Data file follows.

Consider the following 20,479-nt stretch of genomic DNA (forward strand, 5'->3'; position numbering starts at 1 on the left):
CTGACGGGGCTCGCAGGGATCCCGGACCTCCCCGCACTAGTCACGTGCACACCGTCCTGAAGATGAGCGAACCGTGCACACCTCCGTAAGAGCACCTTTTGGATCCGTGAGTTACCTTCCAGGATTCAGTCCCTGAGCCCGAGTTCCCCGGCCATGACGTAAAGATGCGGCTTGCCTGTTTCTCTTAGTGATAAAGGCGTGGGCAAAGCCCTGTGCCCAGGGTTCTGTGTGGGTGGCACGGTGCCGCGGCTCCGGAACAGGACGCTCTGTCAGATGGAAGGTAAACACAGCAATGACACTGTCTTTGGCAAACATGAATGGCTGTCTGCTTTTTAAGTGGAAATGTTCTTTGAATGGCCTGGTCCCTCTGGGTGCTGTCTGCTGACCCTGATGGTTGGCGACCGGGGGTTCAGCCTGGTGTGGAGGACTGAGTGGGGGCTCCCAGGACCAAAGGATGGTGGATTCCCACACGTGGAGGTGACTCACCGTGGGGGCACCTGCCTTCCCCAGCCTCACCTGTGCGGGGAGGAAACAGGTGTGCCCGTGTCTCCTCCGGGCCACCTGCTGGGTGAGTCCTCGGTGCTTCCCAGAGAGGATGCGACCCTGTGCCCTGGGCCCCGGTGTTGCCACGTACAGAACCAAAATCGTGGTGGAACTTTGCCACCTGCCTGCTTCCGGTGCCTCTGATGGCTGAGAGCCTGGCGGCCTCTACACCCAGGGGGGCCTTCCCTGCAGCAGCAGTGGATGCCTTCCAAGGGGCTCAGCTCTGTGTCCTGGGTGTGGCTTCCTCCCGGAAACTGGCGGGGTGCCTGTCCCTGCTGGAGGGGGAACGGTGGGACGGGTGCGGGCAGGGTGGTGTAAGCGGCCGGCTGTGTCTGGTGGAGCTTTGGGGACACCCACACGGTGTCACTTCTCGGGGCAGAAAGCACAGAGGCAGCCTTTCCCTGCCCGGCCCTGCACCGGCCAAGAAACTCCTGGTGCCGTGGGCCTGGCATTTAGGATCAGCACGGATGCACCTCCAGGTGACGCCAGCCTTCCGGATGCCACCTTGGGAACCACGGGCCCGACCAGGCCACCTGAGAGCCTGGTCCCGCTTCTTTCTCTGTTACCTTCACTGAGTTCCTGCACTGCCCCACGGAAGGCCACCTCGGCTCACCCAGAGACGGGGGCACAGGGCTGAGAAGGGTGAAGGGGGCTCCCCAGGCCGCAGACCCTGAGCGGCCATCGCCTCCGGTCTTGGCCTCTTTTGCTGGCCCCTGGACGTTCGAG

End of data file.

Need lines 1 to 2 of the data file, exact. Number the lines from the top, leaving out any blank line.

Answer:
Consider the following 20,479-nt stretch of genomic DNA (forward strand, 5'->3'; position numbering starts at 1 on the left):
CTGACGGGGCTCGCAGGGATCCCGGACCTCCCCGCACTAGTCACGTGCACACCGTCCTGAAGATGAGCGAACCGTGCACACCTCCGTAAGAGCACCTTTTGGATCCGTGAGTTACCTTCCAGGATTCAGTCCCTGAGCCCGAGTTCCCCGGCCATGACGTAAAGATGCGGCTTGCCTGTTTCTCTTAGTGATAAAGGCGTGGGCAAAGCCCTGTGCCCAGGGTTCTGTGTGGGTGGCACGGTGCCGCGGCTCCGGAACAGGACGCTCTGTCAGATGGAAGGTAAACACAGCAATGACACTGTCTTTGGCAAACATGAATGGCTGTCTGCTTTTTAAGTGGAAATGTTCTTTGAATGGCCTGGTCCCTCTGGGTGCTGTCTGCTGACCCTGATGGTTGGCGACCGGGGGTTCAGCCTGGTGTGGAGGACTGAGTGGGGGCTCCCAGGACCAAAGGATGGTGGATTCCCACACGTGGAGGTGACTCACCGTGGGGGCACCTGCCTTCCCCAGCCTCACCTGTGCGGGGAGGAAACAGGTGTGCCCGTGTCTCCTCCGGGCCACCTGCTGGGTGAGTCCTCGGTGCTTCCCAGAGAGGATGCGACCCTGTGCCCTGGGCCCCGGTGTTGCCACGTACAGAACCAAAATCGTGGTGGAACTTTGCCACCTGCCTGCTTCCGGTGCCTCTGATGGCTGAGAGCCTGGCGGCCTCTACACCCAGGGGGGCCTTCCCTGCAGCAGCAGTGGATGCCTTCCAAGGGGCTCAGCTCTGTGTCCTGGGTGTGGCTTCCTCCCGGAAACTGGCGGGGTGCCTGTCCCTGCTGGAGGGGGAACGGTGGGACGGGTGCGGGCAGGGTGGTGTAAGCGGCCGGCTGTGTCTGGTGGAGCTTTGGGGACACCCACACGGTGTCACTTCTCGGGGCAGAAAGCACAGAGGCAGCCTTTCCCTGCCCGGCCCTGCACCGGCCAAGAAACTCCTGGTGCCGTGGGCCTGGCATTTAGGATCAGCACGGATGCACCTCCAGGTGACGCCAGCCTTCCGGATGCCACCTTGGGAACCACGGGCCCGACCAGGCCACCTGAGAGCCTGGTCCCGCTTCTTTCTCTGTTACCTTCACTGAGTTCCTGCACTGCCCCACGGAAGGCCACCTCGGCTCACCCAGAGACGGGGGCACAGGGCTGAGAAGGGTGAAGGGGGCTCCCCAGGCCGCAGACCCTGAGCGGCCATCGCCTCCGGTCTTGGCCTCTTTTGCTGGCCCCTGGACGTTCGAG